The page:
The United Methodist Church of Enfield
Wednesday, July 08, 2020
Open Hearts. Open Minds. Open Doors.
 
 

 

 

July 9, 2020

 

To all God’s beloved in Enfield and beyond,

On my bookshelf at home is a small (4” x 2 ½”) leather-bound book. It’s the oldest book I own, published in 1840.  The title?  A Collection of Hymns for the use of the Methodist Episcopal Church, Principally from the Collection of the Rev. John Wesley. No musical notes, just words.  People learned the tunes by singing the hymns. 

Singing praises to God has been an integral part of worship among Methodists since the days of the circuit riders and house churches, long before anyone constructed buildings dedicated to worship.  People carried around their hymnals – explaining the small size. “O For a Thousand Tongues to Sing” is the unofficial anthem of The United Methodist Church, and is the first hymn in every hymnal published by The UMC – even in the 1840 edition.   

John Wesley, who started the Methodist way of discipleship, thought singing so important in worship that he wrote “Directions for Singing,” first published in 1761.  Below is an abbreviated version: 

“Directions for Singing”

·         Sing all. See that you join with the congregation as frequently as you can.

·         Sing lustily and with good courage. Beware of singing as if you were half dead, or half asleep; but lift up your voice with strength.

·         Sing modestly. Do not bawl, so as to be heard above or distinct from the rest of the congregation, that you may not destroy the harmony; but strive to unite your voices together, so as to make one clear melodious sound.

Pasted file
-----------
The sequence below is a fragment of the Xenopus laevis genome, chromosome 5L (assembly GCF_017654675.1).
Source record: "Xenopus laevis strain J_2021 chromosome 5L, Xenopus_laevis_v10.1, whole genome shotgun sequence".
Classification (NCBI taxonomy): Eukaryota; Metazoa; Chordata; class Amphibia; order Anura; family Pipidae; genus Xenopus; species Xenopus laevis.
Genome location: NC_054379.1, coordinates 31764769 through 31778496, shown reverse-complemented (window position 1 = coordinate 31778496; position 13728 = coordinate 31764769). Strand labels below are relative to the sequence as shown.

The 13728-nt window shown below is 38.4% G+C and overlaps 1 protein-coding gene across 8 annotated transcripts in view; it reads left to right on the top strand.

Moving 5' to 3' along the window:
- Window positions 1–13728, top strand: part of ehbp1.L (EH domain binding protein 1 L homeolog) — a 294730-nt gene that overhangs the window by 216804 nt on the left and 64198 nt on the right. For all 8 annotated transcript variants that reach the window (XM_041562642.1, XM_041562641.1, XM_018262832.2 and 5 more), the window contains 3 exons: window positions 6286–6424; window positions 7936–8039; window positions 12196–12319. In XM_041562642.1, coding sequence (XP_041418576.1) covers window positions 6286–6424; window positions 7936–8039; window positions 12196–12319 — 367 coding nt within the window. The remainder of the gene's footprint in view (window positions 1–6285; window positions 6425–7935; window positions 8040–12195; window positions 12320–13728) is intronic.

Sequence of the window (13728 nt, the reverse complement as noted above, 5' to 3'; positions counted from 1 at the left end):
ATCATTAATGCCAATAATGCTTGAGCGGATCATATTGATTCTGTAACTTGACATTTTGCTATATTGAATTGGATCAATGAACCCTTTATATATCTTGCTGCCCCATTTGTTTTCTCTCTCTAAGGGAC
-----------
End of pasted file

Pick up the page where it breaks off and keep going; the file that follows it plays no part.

·         Sing in time. Whatever time is sung be sure to keep with it.

·         Above all sing spiritually. Have an eye to God in every word you sing. Aim at pleasing him more than yourself, or any other creature.

Yet we find ourselves in a time John Wesley never imagined – a time of a world-wide disease spread so easily from one person to another.  Studies have shown that the respiratory droplets emitted when we cough or sneeze – or sing – can transmit the disease much further and with greater force than speaking, remaining suspended in the air longer.

None of us, as Christians who read in the Bible “If one member suffers, all suffer together with it” (1 Corinthians 12:26), want to bring harm to another person.  After all – we might be one of the super-spreaders of COVID-19 and not even know it!  So with concern for others foremost, and upon recommendation of our denomination as well as the scientific community, we will not be singing together in worship when we begin worshiping in the sanctuary again. 

We will praise God with all our hearts and minds and souls – but not with our bodies.  Or at least not with our mouths!  Our music director, Lynne Tracy-Thim, and I have come up with a variety of ways to make a joyful noise to the Lord (Psalm 100:1) in our worship services.  We’re excited about experiencing new ways to share together in offering praise and thanksgiving to God. 

Our worship of God does not depend on singing – for which I am thankful (and probably all of you as well if you’ve heard me sing).  It depends entirely on our intent, as Wesley noted in his final instruction: “Above all sing spiritually. Have an eye to God in every word you sing. Aim at pleasing him more than yourself, or any other creature.”

Let’s aim to please God with what’s in our hearts and minds and souls when we worship – The Holy Spirit will fill in the blanks.  Thanks be to God!

Peace & grace,


Pastor Janet